If you haven’t heard of the
Slingbox, well, allow me to
you. Essentially it’s a device—a
, if you will—you hook up to your TV and an internet connection; once so attached, it sends—
, some might say—those programs across the net to any of your computers. Very cool.
Though the Slingbox has been available to US resident for some time now, it’s just made its debut in the United Kingdom. And, as Scott Matthewman
over at The Stage muses, what does this mean for British residents? TV works somewhat differently in the UK; when you buy a set, you also have to buy a license for it; that license is what funds the BBC, allowing it to provide commercial-free content. Matthewman wonders if the Slingbox, ethically, will require additional licenses.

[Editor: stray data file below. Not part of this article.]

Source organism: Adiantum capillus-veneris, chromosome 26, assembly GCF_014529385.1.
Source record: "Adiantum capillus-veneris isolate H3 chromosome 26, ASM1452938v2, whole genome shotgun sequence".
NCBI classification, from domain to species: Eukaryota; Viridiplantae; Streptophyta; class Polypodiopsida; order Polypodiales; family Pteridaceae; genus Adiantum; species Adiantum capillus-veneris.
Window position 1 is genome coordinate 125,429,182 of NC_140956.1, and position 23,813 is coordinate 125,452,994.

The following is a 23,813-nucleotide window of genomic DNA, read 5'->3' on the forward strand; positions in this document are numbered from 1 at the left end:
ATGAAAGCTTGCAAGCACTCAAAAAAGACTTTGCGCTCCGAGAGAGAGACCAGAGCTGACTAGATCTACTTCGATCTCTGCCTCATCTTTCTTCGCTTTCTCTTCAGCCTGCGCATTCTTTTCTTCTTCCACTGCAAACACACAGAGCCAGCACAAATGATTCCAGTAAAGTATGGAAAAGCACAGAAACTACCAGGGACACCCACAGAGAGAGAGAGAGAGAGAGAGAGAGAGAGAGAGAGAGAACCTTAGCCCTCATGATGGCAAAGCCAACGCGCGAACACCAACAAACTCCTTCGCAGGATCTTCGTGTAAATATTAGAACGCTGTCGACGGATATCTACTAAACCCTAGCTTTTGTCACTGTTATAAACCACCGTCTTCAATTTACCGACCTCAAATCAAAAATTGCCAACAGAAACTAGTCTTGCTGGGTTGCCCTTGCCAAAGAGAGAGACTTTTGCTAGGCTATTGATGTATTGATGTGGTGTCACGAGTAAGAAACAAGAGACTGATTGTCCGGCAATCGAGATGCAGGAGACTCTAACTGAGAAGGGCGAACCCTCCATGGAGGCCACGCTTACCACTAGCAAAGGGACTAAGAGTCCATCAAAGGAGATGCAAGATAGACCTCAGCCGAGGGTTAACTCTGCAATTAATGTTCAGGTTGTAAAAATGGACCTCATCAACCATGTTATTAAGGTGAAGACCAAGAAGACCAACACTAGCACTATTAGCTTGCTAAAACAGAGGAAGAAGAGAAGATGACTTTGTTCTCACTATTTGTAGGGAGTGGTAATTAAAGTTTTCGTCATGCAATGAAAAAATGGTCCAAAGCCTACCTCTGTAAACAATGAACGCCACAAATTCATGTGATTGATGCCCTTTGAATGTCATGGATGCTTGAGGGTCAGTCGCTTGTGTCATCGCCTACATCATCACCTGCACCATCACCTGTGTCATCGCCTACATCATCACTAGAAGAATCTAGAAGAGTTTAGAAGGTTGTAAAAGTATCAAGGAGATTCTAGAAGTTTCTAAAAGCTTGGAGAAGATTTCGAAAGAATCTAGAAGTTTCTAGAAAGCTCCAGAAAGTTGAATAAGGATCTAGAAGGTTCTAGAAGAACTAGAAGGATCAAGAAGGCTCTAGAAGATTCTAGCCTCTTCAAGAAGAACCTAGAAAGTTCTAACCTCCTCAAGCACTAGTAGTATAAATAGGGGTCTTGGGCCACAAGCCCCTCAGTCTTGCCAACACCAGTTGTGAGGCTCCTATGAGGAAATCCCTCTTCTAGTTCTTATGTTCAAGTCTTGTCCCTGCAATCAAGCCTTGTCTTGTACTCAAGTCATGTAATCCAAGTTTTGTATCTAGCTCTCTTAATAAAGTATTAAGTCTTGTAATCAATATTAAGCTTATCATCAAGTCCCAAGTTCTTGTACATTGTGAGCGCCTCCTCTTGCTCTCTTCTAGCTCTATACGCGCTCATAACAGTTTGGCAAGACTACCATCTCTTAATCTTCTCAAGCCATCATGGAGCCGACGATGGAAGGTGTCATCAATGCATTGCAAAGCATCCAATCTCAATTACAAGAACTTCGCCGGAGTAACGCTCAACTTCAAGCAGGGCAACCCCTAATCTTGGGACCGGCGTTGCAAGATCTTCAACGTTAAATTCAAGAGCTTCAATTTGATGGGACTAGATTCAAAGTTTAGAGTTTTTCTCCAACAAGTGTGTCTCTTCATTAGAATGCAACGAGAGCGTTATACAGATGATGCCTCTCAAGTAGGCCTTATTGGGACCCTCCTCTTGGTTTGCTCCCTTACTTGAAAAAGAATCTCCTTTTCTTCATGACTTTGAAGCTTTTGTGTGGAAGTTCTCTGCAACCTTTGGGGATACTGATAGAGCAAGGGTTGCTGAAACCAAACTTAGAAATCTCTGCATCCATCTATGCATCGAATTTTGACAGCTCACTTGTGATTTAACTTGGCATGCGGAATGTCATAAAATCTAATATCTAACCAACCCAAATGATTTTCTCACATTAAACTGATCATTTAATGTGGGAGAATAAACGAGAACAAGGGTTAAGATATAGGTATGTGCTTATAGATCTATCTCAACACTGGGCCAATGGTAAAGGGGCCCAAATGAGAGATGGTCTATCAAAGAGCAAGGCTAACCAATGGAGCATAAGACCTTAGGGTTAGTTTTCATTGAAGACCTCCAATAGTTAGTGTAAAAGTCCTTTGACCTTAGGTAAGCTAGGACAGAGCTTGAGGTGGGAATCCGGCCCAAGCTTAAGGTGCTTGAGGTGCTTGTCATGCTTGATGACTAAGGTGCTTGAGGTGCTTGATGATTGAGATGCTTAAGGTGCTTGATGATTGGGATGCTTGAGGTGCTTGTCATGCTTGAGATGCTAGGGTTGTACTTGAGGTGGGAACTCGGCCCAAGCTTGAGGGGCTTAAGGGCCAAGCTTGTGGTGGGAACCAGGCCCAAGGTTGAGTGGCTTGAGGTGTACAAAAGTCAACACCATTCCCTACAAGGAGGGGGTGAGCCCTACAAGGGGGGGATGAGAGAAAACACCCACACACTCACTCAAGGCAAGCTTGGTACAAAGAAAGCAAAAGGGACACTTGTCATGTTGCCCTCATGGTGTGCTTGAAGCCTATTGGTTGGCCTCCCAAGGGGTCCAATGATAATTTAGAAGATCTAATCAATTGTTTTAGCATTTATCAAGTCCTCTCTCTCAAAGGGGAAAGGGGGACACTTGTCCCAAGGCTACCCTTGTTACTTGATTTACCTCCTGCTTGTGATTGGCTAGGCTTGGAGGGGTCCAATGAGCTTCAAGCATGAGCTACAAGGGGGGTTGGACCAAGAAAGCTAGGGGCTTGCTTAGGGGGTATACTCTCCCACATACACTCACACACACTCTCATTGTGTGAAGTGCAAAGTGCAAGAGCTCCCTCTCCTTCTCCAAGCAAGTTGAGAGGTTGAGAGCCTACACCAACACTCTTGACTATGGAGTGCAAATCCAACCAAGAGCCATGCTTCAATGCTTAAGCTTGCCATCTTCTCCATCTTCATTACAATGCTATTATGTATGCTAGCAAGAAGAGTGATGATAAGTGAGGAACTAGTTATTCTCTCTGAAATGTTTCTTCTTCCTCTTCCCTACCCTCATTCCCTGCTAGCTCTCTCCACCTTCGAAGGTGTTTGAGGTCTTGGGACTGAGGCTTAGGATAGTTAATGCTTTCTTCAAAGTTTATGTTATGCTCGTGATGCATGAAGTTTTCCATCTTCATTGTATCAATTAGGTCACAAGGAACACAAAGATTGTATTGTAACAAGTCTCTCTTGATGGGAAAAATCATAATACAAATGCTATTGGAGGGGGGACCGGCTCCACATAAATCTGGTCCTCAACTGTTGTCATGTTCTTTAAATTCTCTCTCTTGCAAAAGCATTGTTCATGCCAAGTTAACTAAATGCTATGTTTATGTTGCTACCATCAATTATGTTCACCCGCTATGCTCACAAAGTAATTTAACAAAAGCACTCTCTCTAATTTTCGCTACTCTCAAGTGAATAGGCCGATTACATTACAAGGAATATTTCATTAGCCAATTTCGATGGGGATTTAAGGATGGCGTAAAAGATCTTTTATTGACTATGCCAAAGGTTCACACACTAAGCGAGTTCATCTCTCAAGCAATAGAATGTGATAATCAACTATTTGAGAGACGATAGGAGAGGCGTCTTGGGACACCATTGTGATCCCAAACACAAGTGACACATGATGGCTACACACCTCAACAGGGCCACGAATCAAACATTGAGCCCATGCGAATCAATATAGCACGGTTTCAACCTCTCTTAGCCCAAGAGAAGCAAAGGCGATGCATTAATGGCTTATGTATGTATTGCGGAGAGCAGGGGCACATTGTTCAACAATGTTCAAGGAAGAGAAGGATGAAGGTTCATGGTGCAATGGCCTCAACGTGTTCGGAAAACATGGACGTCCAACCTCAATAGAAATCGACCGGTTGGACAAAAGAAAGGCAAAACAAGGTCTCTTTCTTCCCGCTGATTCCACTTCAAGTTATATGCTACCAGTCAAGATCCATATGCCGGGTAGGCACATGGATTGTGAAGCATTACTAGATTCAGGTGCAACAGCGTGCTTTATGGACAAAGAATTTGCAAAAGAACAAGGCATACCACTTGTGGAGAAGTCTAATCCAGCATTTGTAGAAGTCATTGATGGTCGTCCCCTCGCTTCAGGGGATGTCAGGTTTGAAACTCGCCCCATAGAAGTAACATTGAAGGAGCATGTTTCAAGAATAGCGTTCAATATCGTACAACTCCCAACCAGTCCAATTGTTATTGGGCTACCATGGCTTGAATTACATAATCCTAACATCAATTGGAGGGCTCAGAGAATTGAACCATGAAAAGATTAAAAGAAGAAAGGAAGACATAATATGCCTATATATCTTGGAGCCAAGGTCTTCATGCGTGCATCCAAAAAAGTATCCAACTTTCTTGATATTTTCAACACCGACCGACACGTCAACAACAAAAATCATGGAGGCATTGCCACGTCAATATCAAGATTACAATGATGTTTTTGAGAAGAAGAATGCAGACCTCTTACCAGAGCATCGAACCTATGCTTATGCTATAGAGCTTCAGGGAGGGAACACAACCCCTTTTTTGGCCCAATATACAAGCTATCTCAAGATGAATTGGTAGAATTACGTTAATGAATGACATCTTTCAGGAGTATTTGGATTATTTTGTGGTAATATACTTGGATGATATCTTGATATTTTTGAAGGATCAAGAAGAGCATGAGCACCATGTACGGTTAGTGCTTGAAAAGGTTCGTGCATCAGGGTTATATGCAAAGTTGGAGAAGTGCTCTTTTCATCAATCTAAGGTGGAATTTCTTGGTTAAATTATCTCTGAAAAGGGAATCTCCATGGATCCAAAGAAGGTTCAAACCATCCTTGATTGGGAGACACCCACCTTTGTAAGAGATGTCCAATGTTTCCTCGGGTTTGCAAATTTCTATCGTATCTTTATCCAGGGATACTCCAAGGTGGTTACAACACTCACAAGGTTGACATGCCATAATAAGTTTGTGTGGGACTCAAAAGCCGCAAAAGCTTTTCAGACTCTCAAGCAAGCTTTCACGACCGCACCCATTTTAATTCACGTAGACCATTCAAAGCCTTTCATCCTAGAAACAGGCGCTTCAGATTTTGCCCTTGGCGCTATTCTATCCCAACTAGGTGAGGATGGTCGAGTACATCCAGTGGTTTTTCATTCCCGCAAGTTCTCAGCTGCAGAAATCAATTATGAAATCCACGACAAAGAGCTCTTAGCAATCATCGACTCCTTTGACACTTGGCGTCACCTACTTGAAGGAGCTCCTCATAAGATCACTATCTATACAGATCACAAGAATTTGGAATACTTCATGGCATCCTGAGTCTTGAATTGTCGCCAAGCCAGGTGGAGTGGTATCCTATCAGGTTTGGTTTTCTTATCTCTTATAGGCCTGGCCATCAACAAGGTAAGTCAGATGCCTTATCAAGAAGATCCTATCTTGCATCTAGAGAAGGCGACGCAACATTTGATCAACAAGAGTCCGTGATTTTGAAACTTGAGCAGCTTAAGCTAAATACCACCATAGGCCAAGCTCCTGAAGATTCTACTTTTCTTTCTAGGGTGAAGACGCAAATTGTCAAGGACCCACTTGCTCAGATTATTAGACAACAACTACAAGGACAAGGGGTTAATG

The Slingbox has been released in the UK. So if I got a UK Slingbox and plugged it into say a relative’s broadband and TV box, could I legally watch UK TV anywhere in the world? Could I if I bought a separate TV license? […] And then once I’d pondered that, I started fantasising about a warehouse filled with hard disks and Slingboxes and connections to ALL THE TV IN THE WORLD… And, of course, in reality I don’t watch much TV. But I love the idea of being able to do it if I want to…
The point about watching UK TV is a good one. I lived in the UK for a while, and became a big fan of many British shows, some of which I legitimately own on region 2 DVDs that I can’t legitimately watch on most of my equipment, to my eternal annoyance. But for new shows, like the latest series of
Doctor Who, could I do what Neil is suggesting and not have to wait for British TV to appear on American shores? Would that be more, less, or around the same ethicality as getting the episodes off BitTorrent?
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